Life at 70, for Norsewood author Lyn McConchie, is something to celebrate.

"Things have gone mad on the writing front and I had an April to end all Aprils," she said. "Yes, I turned 70, something I was somewhat startled to attain, had my first novella out and a new [Sherlock] Holmes mystery, my 37th book published. Then I sold a fantasy book, another novella (with 25,000 words approximately a quarter the size of a full book) and another Holmes book.

"Wow, April was great."

This month Lyn has finished the first draft of her latest Holmes book, carrying out a tweak on an earlier one already accepted and is spending a few days at a national convention in Wellington, as well as writing her next novella. She also writes a spread of articles for the Dannevirke News, a United Kingdom magazine and Animal's Voice, an SPCA quarterly.


"I also expect to have revision to do for several of the sold works and if that's cleared by October, I'll start my next science fiction disaster book, set in 2039, which has to be completed by Christmas," she said.

"I haven't been as hectic as this before and a friend commented [that] I was retired, which I had on medical grounds in 1988, but I've been working harder and faster ever since."

With up to eight books out this year, five whole books and three e-chat books, Lyn said she's finally beginning to see some financial recompense for all her efforts.

"Of course they're not all written this year," she said. "I write books and stash them and so I'm pleased I'm starting to sell some now.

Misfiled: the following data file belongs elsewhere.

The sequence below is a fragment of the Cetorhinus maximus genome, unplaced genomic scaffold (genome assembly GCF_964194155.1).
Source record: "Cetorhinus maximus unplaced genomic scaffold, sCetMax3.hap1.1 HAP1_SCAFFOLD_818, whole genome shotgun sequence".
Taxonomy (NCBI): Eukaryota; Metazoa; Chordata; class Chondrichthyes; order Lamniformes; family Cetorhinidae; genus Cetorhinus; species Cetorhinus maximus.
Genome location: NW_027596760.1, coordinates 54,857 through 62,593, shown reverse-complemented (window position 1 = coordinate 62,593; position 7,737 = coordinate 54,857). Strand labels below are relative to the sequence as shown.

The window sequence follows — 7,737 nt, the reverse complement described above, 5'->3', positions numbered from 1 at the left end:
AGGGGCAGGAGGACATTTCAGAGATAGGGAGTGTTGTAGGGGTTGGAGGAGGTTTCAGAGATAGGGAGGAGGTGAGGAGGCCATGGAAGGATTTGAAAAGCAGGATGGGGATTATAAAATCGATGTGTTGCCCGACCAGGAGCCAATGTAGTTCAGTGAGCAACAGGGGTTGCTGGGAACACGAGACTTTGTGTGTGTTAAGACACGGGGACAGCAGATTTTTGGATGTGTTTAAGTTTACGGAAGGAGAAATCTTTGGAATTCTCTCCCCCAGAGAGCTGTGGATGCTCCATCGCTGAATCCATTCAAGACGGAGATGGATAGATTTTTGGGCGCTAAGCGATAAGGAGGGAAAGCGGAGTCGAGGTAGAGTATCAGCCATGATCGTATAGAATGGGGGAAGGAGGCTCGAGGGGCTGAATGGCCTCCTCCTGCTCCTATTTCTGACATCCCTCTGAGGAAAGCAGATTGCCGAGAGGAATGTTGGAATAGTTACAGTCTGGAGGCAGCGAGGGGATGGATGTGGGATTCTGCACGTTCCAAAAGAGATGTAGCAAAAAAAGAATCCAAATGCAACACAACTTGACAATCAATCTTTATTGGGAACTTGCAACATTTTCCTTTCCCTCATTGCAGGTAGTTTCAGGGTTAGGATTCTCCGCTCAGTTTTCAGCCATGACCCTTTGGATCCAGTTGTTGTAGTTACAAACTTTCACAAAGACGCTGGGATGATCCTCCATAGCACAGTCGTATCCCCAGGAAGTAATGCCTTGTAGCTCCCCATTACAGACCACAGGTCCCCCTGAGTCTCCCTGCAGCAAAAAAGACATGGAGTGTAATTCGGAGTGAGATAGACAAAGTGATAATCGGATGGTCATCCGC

"It's become a very fast, mad ride. I'm just fortunate I can write fast. I'm not a best seller, I'm not that good, but I am a mid-list author who writes publishable books.

"It's getting a bit more lucrative now. I get paid six-monthly and much depends on what I've in the pipeline. A book has to be out for six months before I see any payments and after six to nine months the royalties start coming in. If you get the pipeline full enough, it may mean between $5000 and $10,000 in a year."

Lyn said there's a huge market for Holmes stories at the moment and admits they're fun to produce.

"You don't have to worry about all that CSI stuff. Set in the 1890-1920 period, science wasn't involved in solving crime. It was all about deduction, commonsense and asking the right questions."


"I've a science fiction, disaster book short-listed for the Sir Julius Vogel award, a second verbally accepted by a publisher and I want to write the third, Son of a Traveller, with a fourth out next year."

With her publisher having accepted the first of her new fantasy series and Holmes "doing nicely" Lyn won't be taking a break from her computer anytime soon.

"I've just spent three weeks doing 12-hour days and I feel as though I'm going around and around in faster circles," she said.

And although she has the satisfaction of seeing her books published, Lyn admits it's hard to say goodbye to some characters.

"I do fall madly in love with some of my characters, especially a 26-year-old woman of independent means who has a Burmese cat called Mandalay. In Miss Emily Jackson and Mandalay, he's a cat burglar who turns up sitting on Holmes' doorstep and takes him on an adventure, including hunting for Emily who has been kidnapped by a spy. The end reward for Holmes is a big mouse.

"I've modelled Mandalay on my cat Thunder, who does that to me. Hops up on my bed and drops a mouse into my lap."